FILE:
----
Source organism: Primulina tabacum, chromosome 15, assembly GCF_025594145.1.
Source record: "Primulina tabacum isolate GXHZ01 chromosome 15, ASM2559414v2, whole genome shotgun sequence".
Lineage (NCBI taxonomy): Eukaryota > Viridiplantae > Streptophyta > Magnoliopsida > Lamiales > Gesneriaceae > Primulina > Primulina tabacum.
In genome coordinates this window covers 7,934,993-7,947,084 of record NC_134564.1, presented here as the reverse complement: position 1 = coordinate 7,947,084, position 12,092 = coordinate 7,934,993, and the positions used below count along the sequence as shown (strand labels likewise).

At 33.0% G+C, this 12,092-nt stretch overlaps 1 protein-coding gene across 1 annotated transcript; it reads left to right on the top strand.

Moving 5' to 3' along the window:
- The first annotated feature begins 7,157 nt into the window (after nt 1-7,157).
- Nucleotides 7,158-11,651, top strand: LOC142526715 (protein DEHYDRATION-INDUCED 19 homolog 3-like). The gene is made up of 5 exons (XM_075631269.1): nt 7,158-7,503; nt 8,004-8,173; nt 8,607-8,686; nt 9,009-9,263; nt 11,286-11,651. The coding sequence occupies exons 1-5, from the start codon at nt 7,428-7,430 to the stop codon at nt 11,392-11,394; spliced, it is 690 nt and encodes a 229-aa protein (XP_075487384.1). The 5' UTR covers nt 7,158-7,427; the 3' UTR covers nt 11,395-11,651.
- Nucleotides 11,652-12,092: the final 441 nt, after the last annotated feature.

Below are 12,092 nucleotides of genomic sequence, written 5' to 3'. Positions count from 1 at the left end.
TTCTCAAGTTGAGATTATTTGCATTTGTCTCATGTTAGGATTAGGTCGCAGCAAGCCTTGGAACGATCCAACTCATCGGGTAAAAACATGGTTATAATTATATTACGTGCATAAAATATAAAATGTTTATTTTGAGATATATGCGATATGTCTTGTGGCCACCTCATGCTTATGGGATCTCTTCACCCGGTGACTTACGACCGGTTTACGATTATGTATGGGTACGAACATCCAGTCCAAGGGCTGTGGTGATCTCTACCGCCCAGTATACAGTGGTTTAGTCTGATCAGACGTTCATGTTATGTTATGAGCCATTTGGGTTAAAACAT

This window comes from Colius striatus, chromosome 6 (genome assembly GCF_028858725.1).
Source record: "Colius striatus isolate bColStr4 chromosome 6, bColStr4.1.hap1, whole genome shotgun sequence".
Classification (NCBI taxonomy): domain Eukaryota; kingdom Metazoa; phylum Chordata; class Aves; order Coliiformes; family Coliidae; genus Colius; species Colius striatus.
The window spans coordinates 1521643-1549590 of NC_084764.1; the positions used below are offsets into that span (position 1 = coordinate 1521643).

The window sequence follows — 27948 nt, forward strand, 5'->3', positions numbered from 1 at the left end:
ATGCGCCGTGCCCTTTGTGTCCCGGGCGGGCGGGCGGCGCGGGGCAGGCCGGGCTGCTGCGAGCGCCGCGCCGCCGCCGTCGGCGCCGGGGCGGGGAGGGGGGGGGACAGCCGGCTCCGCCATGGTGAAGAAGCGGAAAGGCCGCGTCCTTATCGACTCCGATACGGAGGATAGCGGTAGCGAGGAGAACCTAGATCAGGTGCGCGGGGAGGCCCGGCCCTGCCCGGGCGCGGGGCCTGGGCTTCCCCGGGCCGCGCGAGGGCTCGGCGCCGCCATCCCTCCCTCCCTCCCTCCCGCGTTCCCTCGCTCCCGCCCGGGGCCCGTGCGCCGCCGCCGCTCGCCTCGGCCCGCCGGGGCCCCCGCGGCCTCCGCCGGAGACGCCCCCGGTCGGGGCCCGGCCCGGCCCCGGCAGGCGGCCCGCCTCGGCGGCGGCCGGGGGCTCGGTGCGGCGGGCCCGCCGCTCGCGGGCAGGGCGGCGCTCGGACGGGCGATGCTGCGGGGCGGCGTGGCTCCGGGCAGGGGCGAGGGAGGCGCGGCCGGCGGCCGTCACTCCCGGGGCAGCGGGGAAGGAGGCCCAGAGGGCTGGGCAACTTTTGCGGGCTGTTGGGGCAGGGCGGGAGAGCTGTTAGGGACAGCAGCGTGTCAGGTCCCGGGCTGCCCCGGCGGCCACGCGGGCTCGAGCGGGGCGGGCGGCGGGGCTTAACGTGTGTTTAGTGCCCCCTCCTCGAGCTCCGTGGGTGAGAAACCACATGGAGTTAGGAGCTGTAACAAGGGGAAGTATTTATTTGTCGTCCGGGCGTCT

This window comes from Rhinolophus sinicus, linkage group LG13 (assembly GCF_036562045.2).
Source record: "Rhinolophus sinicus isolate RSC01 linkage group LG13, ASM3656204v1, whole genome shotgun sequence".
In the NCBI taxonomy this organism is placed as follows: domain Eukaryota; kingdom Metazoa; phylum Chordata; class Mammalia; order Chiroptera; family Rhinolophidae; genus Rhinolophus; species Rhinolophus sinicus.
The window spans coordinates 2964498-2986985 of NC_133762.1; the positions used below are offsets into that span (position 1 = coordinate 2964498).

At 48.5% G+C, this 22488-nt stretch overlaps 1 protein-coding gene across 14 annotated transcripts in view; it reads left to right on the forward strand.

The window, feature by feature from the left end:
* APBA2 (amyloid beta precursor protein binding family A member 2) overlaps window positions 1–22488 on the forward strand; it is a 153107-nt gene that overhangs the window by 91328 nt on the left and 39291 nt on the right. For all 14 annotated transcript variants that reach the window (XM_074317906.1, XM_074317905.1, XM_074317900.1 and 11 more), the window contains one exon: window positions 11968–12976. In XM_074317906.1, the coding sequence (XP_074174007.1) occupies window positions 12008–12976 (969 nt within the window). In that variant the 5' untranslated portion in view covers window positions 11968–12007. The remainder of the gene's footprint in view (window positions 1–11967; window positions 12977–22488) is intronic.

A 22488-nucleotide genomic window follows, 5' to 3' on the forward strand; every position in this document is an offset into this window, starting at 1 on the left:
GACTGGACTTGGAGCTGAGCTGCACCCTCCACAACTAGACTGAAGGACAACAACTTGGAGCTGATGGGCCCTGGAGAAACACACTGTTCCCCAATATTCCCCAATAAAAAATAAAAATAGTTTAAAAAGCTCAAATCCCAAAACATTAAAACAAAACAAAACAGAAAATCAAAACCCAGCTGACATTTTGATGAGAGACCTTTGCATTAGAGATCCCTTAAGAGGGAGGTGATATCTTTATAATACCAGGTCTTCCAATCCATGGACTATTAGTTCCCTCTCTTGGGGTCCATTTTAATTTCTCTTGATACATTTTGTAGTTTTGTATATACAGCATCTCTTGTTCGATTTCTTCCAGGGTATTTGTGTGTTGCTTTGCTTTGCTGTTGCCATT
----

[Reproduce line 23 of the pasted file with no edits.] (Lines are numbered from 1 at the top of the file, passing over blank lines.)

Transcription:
The window, feature by feature from the left end: